On the evening of Saturday, April 16, 2005, Sharon Grace went with her two young daughters, Mikahla (4) and Abby (3), to the reception of Ely House in Wexford, Ireland, the area headquarters for social workers. She was desperate and asked if she could see a social worker. The receptionist told her that the social worker worked Monday to Friday only and that there were no emergency contact numbers for social services.
Ely House is situated spectacularly across the bridge from the historic waterfront of Wexford Town. Immediately across the road from the front entrance is a small beach where the River Slaney pours out under the bridge into the sea.
With a child in each hand, Sharon left the building, crossed the road, and went down over the short stony beach into the fast-flowing river. Fishermen recovered the three bodies.
At the inquest a year later the receptionist who had spoken to Sharon confirmed that, despite the tragedy, Ely House still had no list of emergency numbers for social services.
That caused such a furore that today there is a new procedure for mothers in trouble. The police are called and the children are seized.
The Sharon Grace project
The Sharon Grace project, which needs to become a foundation, has an objective of establishing a social and legal obligation to recognize and enshrine in practice and law that the rights of the mother are an integral part of child protection. While recognizing that there are parents who can no longer cope and some who are a definite threat to their children, Social Services, in Ireland and the UK and in some other countries, have moved to the extreme position that where there is smoke there is fire and that in virtually all cases of parents under stress the draconian measure of children being removed and put in foster care pending forced adoption must be employed. Recently when an individual trying to intercede for a mother put it to the head of social services at Ely House that he was showing little interest in the welfare of that mother he stridently replied, "We are a child protection service."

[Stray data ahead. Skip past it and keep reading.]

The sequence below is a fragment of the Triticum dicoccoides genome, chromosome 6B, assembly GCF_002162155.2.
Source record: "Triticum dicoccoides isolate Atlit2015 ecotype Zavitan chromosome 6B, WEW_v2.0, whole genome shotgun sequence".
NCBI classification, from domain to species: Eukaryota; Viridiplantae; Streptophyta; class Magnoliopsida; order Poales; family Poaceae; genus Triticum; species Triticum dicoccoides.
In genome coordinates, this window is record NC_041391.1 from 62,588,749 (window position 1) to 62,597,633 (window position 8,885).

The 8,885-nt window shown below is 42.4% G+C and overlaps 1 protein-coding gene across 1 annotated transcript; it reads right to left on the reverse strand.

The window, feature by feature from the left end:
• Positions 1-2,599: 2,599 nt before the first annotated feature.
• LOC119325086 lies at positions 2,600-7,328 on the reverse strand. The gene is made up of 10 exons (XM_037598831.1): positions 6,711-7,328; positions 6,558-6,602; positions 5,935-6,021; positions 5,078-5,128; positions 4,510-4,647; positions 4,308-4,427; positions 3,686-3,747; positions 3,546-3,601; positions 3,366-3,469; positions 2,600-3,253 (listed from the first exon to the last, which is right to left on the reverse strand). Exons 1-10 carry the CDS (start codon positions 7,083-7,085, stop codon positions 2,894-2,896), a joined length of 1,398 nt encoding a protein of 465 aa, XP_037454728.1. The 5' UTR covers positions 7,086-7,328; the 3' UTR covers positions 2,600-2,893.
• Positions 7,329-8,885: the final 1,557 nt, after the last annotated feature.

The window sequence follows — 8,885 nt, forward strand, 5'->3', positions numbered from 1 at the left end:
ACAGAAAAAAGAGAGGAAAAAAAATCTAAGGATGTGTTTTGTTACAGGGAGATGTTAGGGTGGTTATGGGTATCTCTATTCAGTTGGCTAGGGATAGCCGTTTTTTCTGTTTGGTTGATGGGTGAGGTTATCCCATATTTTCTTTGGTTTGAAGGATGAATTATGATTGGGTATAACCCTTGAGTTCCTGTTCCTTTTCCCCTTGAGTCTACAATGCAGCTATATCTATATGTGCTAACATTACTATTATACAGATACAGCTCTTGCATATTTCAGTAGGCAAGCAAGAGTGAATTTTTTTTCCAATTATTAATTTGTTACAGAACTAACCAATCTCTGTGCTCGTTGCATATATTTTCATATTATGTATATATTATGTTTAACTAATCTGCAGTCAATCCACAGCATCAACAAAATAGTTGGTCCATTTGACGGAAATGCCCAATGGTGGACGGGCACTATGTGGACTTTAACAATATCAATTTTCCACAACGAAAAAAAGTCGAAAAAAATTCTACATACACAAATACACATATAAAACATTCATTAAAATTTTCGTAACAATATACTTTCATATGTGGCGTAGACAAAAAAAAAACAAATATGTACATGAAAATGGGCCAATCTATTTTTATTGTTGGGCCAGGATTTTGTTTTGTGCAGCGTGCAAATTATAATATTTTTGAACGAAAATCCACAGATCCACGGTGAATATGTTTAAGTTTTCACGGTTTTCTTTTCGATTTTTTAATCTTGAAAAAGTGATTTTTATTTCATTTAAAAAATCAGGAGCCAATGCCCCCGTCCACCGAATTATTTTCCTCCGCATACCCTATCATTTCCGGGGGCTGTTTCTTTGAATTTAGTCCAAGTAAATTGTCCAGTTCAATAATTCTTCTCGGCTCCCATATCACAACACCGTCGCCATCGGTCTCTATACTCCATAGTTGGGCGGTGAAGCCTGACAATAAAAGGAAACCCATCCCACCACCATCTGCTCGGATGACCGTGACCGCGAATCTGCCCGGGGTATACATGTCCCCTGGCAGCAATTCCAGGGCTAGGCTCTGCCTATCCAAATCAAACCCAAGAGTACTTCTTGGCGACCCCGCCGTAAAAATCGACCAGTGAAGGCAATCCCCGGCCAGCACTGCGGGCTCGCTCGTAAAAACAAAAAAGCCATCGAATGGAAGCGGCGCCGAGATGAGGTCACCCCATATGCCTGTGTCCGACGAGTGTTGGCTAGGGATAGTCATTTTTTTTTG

During 2013 one of the founders of the project had what he believed were some very bad experiences with the staff at Ely House while trying to help mothers and their children. One of these is the subject of a complaint to the HSE and government.
The Sharon Grace Project is one of the outcomes of this experience.
Where we stand
The foundation is now being set up.
We need Good Samaritans to help parents, mainly mothers, in trouble. Mothers with children are fleeing from Social Services in the UK to Ireland and, when asking for help here, are finding that Social Services in Ireland are acting as an extension of their colleagues in the UK and are unfortunately sometimes all too eager to help them achieve the objective of seizing the children.
We have been joined by a family law solicitor and we are at present studying the very important
'Report to the Board of the Courts Service' by Dr. Carol Coulter.
Go to the Sharon Grace Project.
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